DEPLORABLE burglar Clive Callaway tricked his way into homes, stole from people he worked for – and took a laptop from a pensioner who had put him up for months rent free.
A judge branded him 'morally deplorable' after it emerged the 47-year-old drug addict also stole from a pensioner who had given him a room for nine months
Portsmouth Crown Court heard Callaway also targeted student homes in Orchard Road, Trevor Road and Waterloo Street in June 2017 by claiming he was from Southsea firm Universal Properties – a company he had done odd jobs for – then stole laptops when students left him alone in the properties.
Jailing him for four years and six months, judge Adam Feest QC said: 'This is an appalling sequence of offences, you have been deliberately targeted other people's homes – you abused the trust that each of them, in their own different ways, have placed in you and you acted in a mean-spirited way with no regard for anybody else.'
Prosecutor Janice Brennan revealed Callaway, of Malta Road, Buckland, Callaway stole a Lenovo tablet from a home in Hobby Close, Hilsea.
The thief had the key to the property as he had done work there but had been in a dispute with the homeowner. Callaway even went back on July 4 and stole a phone worth £350.
But the bare-faced cheek of Callaway's actions reached a peak when he called a woman living in a home at Adamnes Road, Fratton, on July 17 last year.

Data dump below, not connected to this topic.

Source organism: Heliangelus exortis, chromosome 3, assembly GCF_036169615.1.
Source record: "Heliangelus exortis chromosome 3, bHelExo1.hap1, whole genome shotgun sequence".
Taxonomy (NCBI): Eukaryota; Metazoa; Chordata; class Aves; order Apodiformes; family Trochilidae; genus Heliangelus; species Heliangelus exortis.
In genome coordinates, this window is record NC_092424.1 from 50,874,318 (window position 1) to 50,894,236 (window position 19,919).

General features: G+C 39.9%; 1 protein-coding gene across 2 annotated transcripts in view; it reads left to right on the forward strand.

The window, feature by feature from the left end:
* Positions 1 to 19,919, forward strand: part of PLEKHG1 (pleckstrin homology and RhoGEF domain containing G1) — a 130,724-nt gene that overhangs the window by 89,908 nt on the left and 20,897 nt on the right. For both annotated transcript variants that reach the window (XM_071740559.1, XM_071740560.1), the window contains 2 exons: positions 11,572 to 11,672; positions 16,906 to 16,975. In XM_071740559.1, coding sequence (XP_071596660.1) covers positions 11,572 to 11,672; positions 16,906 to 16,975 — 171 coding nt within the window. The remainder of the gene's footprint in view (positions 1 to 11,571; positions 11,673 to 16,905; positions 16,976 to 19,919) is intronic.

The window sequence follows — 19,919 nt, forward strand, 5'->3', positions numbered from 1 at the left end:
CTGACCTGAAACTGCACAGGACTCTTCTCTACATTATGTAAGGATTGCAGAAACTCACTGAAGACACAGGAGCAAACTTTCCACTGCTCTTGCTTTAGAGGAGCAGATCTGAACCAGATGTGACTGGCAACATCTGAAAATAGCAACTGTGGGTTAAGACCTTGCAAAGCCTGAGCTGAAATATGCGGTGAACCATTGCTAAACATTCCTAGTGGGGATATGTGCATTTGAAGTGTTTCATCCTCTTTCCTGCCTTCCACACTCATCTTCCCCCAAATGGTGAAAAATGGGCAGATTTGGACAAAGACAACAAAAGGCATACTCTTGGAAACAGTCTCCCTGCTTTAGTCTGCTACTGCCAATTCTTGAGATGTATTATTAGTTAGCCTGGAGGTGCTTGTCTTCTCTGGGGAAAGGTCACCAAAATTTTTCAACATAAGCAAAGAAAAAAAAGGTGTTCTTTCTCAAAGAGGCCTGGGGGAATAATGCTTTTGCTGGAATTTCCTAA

He claimed a fence he worked on was under guarantee and 'offered to pop round and check it'.
'The defendant asked her to hold some tape for him claiming he needed to get something from the address,' Ms Brennan said.
'That ruse left her in the garden holding the tape and he went into the house taking the opportunity to steal her HP laptop.'
The next day detective work led police to spot Callaway at Cash Converters – where he was caught with a laptop.
They found that belonged to the victim of his 'meanest' crime - a pensioner who Callaway 'exploited' by turning up at his doorstep one day in 2016 asking for a bed for the night.
Nine months later Callaway had made the widower's home his own and forced him to lose his single-person council tax discount.
'Deplorable as that may be morally, that's not of itself a criminal offence but unfortunately that was not the worst of it,' judge Feest said as he criticised Callaway for going on to take the pensioner's Fujitsu laptop.
When Callway was arrested on July 18 red-handed with the laptop at cash Converters he was later released under investigation.
Within minutes he took the short stroll from Portsmouth Central custody to the Unite Students building in Greetham Street – tailgating a student in and swiping a mobile phone from the front counter.
Callaway, who said he stole to fund a drug habit, admitted five burglaries – at the homes of the students, pensioner and the woman with the fence – two thefts and fraud.
Investigating officer DC Roy Kimber said officers from several teams worked on the case.
'I genuinely believe that he only reason this offender stopped was because he was stopped,' he said.